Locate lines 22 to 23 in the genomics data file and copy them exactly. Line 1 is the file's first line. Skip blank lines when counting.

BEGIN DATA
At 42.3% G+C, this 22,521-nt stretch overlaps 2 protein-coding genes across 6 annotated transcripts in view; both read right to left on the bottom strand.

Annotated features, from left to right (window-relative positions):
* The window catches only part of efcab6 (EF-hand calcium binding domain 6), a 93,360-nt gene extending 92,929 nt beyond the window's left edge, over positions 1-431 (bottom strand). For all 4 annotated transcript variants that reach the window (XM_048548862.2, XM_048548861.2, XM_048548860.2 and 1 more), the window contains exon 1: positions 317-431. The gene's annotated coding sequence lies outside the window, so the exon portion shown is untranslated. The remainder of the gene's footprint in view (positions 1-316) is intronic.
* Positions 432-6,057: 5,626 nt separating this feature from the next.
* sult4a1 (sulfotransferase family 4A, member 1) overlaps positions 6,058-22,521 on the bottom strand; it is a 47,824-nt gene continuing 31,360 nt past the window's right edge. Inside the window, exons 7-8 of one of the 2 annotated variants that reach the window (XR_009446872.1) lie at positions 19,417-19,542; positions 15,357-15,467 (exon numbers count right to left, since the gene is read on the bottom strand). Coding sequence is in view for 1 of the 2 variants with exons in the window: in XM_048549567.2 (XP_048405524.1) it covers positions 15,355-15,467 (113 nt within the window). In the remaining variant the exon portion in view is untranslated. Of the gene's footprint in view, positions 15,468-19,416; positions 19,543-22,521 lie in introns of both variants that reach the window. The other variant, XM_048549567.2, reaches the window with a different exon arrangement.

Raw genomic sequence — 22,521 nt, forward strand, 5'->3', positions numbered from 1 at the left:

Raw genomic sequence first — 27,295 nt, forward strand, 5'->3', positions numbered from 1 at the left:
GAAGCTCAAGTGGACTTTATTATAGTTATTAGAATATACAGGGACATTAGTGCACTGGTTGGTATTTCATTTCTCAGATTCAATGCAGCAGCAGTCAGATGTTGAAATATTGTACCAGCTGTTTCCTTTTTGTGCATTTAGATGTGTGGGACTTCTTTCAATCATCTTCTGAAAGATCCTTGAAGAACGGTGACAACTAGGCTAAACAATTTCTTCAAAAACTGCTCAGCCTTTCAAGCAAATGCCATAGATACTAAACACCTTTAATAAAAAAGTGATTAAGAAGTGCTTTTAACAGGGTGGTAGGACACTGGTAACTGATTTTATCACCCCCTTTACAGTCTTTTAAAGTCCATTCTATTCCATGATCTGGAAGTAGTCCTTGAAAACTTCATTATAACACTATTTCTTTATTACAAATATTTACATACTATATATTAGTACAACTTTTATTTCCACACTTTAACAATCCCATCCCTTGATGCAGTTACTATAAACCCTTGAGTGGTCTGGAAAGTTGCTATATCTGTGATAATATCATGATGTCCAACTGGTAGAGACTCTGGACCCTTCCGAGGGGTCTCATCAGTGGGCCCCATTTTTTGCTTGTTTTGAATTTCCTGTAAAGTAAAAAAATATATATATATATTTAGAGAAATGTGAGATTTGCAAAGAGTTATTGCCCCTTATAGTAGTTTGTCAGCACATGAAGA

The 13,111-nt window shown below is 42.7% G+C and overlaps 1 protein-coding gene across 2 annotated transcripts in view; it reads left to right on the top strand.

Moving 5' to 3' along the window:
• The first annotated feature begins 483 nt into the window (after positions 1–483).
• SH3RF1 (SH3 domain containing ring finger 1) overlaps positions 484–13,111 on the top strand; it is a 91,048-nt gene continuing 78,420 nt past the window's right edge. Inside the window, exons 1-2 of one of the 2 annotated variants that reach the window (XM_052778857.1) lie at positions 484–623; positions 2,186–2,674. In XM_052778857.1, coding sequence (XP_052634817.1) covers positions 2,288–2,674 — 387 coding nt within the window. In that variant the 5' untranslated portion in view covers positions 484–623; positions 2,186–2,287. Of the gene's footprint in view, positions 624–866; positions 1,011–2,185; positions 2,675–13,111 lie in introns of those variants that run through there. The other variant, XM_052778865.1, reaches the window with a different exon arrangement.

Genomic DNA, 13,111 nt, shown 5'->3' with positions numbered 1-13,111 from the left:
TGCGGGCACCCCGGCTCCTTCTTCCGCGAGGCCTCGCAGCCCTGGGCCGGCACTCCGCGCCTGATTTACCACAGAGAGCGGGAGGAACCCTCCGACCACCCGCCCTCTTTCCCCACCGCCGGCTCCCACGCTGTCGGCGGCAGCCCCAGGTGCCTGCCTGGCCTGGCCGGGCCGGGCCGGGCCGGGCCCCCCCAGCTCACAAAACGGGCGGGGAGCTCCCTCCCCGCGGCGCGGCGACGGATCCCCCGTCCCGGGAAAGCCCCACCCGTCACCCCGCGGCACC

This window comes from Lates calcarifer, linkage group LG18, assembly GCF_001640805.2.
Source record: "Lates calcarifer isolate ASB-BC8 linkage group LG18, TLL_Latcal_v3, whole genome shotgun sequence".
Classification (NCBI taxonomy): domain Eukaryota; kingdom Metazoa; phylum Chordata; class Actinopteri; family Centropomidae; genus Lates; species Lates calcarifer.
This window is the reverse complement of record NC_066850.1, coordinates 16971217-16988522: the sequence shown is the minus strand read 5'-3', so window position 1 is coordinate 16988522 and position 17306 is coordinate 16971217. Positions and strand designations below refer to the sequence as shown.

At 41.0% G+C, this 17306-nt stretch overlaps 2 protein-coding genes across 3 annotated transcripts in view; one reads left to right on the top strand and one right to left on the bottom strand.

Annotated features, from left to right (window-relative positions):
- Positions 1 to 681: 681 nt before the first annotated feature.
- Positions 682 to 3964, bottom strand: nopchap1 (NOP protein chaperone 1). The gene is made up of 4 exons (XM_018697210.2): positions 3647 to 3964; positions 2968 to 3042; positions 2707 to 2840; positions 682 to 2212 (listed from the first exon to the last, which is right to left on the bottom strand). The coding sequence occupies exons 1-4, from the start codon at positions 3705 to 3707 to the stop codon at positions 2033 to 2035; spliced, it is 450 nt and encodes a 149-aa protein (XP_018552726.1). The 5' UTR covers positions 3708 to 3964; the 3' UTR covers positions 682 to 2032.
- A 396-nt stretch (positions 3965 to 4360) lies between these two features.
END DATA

- Positions 682 to 3964, bottom strand: nopchap1 (NOP protein chaperone 1). The gene is made up of 4 exons (XM_018697210.2): positions 3647 to 3964; positions 2968 to 3042; positions 2707 to 2840; positions 682 to 2212 (listed from the first exon to the last, which is right to left on the bottom strand). The coding sequence occupies exons 1-4, from the start codon at positions 3705 to 3707 to the stop codon at positions 2033 to 2035; spliced, it is 450 nt and encodes a 149-aa protein (XP_018552726.1). The 5' UTR covers positions 3708 to 3964; the 3' UTR covers positions 682 to 2032.
- A 396-nt stretch (positions 3965 to 4360) lies between these two features.